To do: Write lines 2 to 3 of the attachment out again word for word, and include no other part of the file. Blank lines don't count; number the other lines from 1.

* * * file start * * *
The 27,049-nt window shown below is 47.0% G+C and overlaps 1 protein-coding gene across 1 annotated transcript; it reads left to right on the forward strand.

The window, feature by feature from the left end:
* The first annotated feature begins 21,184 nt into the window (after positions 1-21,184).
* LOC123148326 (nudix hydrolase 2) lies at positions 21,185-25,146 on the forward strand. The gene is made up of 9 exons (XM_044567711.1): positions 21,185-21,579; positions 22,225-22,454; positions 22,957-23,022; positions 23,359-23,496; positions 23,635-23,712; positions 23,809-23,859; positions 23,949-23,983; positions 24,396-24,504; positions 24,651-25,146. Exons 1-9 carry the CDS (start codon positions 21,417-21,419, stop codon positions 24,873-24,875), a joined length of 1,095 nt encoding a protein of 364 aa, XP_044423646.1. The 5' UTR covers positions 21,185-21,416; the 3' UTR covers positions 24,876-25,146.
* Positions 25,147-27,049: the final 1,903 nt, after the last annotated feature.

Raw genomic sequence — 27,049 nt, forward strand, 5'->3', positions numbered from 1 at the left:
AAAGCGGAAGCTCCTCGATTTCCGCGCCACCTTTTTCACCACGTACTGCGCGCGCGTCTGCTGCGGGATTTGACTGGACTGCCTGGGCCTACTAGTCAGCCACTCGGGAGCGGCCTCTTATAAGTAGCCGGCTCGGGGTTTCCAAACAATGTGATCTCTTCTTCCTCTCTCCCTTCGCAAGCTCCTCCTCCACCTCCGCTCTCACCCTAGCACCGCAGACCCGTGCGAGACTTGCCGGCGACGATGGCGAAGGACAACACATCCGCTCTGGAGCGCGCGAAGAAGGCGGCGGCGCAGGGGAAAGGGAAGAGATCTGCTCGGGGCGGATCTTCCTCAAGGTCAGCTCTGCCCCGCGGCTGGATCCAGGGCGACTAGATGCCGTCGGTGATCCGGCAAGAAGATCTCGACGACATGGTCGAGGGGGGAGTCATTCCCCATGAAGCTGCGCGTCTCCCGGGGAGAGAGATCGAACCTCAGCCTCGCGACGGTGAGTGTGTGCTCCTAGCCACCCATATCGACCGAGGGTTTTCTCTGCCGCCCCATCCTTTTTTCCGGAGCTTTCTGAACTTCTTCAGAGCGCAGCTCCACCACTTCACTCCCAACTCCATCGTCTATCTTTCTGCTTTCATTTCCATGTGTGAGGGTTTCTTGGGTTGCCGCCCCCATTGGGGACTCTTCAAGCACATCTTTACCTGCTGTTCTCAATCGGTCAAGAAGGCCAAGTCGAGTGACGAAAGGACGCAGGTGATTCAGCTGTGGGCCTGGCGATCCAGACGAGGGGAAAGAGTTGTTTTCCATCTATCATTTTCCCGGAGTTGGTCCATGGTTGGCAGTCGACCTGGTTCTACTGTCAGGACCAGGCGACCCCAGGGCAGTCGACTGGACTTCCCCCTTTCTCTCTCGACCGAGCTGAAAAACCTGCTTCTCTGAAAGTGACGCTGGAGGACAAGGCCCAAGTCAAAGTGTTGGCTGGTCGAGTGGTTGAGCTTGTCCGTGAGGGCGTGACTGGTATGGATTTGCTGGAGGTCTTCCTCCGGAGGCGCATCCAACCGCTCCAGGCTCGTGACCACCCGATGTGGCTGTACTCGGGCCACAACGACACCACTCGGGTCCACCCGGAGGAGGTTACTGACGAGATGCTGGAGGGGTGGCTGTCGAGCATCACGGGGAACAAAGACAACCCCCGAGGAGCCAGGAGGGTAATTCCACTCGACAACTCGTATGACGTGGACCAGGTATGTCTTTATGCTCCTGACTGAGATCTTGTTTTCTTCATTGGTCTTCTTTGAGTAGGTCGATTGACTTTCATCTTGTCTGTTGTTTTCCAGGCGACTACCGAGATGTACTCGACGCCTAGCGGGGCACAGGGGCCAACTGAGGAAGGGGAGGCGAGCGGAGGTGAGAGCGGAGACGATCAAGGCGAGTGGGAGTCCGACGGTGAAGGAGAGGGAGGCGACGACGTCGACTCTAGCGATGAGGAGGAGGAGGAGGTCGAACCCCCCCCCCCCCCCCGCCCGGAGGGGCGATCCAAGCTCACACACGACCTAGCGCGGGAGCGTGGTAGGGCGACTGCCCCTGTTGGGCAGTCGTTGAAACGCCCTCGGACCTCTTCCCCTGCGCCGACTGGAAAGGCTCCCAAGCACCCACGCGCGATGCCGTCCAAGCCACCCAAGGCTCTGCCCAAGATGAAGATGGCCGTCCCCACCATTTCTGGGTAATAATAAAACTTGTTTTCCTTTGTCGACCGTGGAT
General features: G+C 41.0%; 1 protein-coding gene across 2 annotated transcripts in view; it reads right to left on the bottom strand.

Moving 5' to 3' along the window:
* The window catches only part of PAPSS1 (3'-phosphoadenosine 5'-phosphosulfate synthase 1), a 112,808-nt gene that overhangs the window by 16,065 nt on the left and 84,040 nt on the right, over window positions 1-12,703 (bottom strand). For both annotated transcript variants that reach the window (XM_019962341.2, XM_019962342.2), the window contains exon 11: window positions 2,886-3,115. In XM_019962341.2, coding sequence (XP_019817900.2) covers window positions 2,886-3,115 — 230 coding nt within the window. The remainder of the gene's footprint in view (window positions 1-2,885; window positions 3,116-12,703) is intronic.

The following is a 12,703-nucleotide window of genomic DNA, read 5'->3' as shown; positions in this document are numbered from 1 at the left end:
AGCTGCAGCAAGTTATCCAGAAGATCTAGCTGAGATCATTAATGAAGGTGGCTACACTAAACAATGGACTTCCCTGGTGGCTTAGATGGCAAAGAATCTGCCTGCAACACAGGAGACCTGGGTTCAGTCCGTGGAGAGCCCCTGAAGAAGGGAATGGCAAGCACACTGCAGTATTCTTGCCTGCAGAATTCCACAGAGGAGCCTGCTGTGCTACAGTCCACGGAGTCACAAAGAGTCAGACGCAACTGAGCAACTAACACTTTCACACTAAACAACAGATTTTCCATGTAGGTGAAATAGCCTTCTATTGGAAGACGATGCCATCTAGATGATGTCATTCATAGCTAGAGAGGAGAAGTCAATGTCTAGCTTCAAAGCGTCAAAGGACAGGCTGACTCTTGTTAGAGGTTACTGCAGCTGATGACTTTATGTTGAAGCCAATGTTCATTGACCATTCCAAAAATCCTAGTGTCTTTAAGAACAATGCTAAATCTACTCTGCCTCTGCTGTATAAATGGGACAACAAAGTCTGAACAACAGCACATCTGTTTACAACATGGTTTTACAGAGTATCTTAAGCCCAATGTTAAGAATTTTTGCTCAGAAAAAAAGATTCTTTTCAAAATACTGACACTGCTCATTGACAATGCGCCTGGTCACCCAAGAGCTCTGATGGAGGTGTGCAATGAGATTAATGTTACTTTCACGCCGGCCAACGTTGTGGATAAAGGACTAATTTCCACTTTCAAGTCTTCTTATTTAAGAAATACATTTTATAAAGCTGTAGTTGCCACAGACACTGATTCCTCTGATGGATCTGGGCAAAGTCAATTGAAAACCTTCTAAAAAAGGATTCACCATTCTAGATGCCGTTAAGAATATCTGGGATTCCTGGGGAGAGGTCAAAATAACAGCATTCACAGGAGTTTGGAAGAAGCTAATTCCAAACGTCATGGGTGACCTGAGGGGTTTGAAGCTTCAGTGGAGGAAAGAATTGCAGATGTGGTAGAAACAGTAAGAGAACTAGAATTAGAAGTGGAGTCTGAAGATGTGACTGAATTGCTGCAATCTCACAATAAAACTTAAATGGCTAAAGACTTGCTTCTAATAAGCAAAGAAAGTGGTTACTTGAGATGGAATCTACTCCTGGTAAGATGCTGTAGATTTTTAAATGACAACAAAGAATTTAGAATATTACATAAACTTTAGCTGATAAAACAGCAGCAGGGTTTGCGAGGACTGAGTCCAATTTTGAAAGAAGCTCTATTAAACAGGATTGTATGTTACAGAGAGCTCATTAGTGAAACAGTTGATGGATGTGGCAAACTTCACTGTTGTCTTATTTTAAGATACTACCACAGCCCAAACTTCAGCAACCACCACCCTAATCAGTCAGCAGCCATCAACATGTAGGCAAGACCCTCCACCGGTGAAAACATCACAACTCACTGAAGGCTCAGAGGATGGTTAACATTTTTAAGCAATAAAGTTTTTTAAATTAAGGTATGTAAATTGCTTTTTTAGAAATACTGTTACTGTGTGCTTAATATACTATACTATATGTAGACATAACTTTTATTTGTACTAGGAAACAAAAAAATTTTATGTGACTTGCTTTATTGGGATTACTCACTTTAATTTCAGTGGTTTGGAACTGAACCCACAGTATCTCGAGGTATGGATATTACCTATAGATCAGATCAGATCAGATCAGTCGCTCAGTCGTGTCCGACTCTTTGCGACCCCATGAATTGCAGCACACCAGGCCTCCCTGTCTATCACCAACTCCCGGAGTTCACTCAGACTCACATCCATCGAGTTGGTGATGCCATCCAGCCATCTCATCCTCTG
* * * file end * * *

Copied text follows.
The window, feature by feature from the left end:
* The first annotated feature begins 21,184 nt into the window (after positions 1-21,184).